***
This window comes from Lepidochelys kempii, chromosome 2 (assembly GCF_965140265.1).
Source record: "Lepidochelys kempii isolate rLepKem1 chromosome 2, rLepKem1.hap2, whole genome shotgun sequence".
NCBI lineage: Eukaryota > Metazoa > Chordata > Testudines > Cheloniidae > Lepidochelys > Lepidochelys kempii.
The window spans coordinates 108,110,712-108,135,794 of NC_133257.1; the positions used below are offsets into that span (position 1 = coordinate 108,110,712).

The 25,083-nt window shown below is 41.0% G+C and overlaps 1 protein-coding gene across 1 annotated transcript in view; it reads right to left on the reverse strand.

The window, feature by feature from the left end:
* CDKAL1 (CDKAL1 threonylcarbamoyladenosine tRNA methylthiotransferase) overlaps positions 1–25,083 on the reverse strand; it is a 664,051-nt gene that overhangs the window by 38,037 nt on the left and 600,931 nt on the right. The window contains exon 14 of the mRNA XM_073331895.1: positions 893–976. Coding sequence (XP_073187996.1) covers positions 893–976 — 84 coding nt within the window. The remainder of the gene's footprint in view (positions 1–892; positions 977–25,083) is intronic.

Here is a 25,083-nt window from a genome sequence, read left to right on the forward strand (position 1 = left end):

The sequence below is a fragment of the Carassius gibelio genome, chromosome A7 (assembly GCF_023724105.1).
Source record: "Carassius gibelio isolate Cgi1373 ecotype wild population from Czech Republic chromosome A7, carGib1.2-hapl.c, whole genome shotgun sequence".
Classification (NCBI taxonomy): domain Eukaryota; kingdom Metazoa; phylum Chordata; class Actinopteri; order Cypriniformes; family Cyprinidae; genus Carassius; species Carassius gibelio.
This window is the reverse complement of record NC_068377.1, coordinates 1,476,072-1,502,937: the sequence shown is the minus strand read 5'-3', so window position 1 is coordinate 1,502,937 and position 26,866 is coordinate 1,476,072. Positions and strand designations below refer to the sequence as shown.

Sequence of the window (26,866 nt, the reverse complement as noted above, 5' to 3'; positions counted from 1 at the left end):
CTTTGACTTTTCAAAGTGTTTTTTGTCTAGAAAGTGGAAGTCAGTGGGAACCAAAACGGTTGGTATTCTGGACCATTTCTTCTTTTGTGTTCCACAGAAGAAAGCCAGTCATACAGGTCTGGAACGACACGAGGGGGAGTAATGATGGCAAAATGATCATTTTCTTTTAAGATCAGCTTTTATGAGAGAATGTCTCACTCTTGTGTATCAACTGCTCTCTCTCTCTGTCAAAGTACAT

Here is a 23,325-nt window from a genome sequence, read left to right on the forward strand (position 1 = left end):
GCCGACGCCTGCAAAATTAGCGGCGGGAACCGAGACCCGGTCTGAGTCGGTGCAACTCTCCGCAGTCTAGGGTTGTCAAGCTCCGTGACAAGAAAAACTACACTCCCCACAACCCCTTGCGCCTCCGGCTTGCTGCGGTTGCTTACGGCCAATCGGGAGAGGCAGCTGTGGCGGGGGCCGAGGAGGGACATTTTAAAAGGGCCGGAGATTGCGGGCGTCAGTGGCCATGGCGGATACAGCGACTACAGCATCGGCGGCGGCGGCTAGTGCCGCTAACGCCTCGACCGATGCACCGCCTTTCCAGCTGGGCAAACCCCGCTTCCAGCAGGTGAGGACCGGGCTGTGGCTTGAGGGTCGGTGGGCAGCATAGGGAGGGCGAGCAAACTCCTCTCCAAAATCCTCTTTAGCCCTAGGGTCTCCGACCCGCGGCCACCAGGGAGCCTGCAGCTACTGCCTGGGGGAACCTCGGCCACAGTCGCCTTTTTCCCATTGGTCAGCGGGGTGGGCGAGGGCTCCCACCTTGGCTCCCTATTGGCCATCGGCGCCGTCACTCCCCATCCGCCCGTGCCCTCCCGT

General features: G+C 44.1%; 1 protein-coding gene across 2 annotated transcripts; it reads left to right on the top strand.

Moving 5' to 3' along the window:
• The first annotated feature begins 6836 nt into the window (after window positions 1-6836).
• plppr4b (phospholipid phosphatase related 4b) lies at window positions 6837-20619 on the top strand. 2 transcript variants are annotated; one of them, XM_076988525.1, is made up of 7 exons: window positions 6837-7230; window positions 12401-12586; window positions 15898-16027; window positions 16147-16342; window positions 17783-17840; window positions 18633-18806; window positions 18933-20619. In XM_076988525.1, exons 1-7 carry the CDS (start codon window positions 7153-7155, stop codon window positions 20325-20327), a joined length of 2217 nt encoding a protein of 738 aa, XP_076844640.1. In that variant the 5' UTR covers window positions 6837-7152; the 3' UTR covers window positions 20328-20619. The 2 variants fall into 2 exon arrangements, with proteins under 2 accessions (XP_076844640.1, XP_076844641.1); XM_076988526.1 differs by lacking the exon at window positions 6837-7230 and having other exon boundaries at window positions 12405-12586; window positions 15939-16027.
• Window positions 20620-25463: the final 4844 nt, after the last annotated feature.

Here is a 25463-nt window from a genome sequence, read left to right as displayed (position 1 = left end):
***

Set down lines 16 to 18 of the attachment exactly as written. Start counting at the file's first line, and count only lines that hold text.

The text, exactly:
GCCGACGCCTGCAAAATTAGCGGCGGGAACCGAGACCCGGTCTGAGTCGGTGCAACTCTCCGCAGTCTAGGGTTGTCAAGCTCCGTGACAAGAAAAACTACACTCCCCACAACCCCTTGCGCCTCCGGCTTGCTGCGGTTGCTTACGGCCAATCGGGAGAGGCAGCTGTGGCGGGGGCCGAGGAGGGACATTTTAAAAGGGCCGGAGATTGCGGGCGTCAGTGGCCATGGCGGATACAGCGACTACAGCATCGGCGGCGGCGGCTAGTGCCGCTAACGCCTCGACCGATGCACCGCCTTTCCAGCTGGGCAAACCCCGCTTCCAGCAGGTGAGGACCGGGCTGTGGCTTGAGGGTCGGTGGGCAGCATAGGGAGGGCGAGCAAACTCCTCTCCAAAATCCTCTTTAGCCCTAGGGTCTCCGACCCGCGGCCACCAGGGAGCCTGCAGCTACTGCCTGGGGGAACCTCGGCCACAGTCGCCTTTTTCCCATTGGTCAGCGGGGTGGGCGAGGGCTCCCACCTTGGCTCCCTATTGGCCATCGGCGCCGTCACTCCCCATCCGCCCGTGCCCTCCCGT

General features: G+C 44.1%; 1 protein-coding gene across 2 annotated transcripts; it reads left to right on the top strand.

Moving 5' to 3' along the window: